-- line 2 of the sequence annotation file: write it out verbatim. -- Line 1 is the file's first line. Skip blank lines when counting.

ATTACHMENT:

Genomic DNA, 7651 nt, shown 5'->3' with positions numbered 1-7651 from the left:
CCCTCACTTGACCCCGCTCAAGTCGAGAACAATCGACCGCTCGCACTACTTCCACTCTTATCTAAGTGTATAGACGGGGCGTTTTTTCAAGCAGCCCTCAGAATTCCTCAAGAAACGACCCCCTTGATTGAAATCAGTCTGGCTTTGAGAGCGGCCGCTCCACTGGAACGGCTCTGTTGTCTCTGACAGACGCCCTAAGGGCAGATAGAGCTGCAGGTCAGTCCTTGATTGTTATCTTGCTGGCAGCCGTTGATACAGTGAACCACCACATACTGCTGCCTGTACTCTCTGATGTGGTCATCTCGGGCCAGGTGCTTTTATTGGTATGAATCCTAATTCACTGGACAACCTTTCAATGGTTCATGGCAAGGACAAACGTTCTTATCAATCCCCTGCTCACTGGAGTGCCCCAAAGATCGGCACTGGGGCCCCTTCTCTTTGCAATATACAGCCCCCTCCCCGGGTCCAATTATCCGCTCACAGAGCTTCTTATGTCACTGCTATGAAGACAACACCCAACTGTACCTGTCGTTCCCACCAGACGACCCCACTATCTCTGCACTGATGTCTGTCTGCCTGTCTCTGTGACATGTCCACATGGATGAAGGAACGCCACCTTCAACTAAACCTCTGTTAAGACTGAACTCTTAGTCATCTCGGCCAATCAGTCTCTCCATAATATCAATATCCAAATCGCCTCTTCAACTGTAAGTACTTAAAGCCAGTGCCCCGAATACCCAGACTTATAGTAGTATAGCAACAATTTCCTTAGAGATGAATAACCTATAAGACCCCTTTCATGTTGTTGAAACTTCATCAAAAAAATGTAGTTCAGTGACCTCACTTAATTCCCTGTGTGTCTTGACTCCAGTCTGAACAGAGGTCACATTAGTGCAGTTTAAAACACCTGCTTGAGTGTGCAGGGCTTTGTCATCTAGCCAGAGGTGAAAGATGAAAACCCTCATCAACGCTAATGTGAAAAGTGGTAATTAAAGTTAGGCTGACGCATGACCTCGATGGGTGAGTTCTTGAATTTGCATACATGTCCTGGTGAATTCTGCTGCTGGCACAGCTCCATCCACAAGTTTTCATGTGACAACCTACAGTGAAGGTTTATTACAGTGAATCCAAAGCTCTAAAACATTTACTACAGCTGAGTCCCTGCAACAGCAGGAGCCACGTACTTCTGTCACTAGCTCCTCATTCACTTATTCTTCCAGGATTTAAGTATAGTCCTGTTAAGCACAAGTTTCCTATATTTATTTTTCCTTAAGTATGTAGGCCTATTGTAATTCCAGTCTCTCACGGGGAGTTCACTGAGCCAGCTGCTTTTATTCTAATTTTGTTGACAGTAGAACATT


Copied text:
CCCTCACTTGACCCCGCTCAAGTCGAGAACAATCGACCGCTCGCACTACTTCCACTCTTATCTAAGTGTATAGACGGGGCGTTTTTTCAAGCAGCCCTCAGAATTCCTCAAGAAACGACCCCCTTGATTGAAATCAGTCTGGCTTTGAGAGCGGCCGCTCCACTGGAACGGCTCTGTTGTCTCTGACAGACGCCCTAAGGGCAGATAGAGCTGCAGGTCAGTCCTTGATTGTTATCTTGCTGGCAGCCGTTGATACAGTGAACCACCACATACTGCTGCCTGTACTCTCTGATGTGGTCATCTCGGGCCAGGTGCTTTTATTGGTATGAATCCTAATTCACTGGACAACCTTTCAATGGTTCATGGCAAGGACAAACGTTCTTATCAATCCCCTGCTCACTGGAGTGCCCCAAAGATCGGCACTGGGGCCCCTTCTCTTTGCAATATACAGCCCCCTCCCCGGGTCCAATTATCCGCTCACAGAGCTTCTTATGTCACTGCTATGAAGACAACACCCAACTGTACCTGTCGTTCCCACCAGACGACCCCACTATCTCTGCACTGATGTCTGTCTGCCTGTCTCTGTGACATGTCCACATGGATGAAGGAACGCCACCTTCAACTAAACCTCTGTTAAGACTGAACTCTTAGTCATCTCGGCCAATCAGTCTCTCCATAATATCAATATCCAAATCGCCTCTTCAACTGTAAGTACTTAAAGCCAGTGCCCCGAATACCCAGACTTATAGTAGTATAGCAACAATTTCCTTAGAGATGAATAACCTATAAGACCCCTTTCATGTTGTTGAAACTTCATCAAAAAAATGTAGTTCAGTGACCTCACTTAATTCCCTGTGTGTCTTGACTCCAGTCTGAACAGAGGTCACATTAGTGCAGTTTAAAACACCTGCTTGAGTGTGCAGGGCTTTGTCATCTAGCCAGAGGTGAAAGATGAAAACCCTCATCAACGCTAATGTGAAAAGTGGTAATTAAAGTTAGGCTGACGCATGACCTCGATGGGTGAGTTCTTGAATTTGCATACATGTCCTGGTGAATTCTGCTGCTGGCACAGCTCCATCCACAAGTTTTCATGTGACAACCTACAGTGAAGGTTTATTACAGTGAATCCAAAGCTCTAAAACATTTACTACAGCTGAGTCCCTGCAACAGCAGGAGCCACGTACTTCTGTCACTAGCTCCTCATTCACTTATTCTTCCAGGATTTAAGTATAGTCCTGTTAAGCACAAGTTTCCTATATTTATTTTTCCTTAAGTATGTAGGCCTATTGTAATTCCAGTCTCTCACGGGGAGTTCACTGAGCCAGCTGCTTTTATTCTAATTTTGTTGACAGTAGAACATT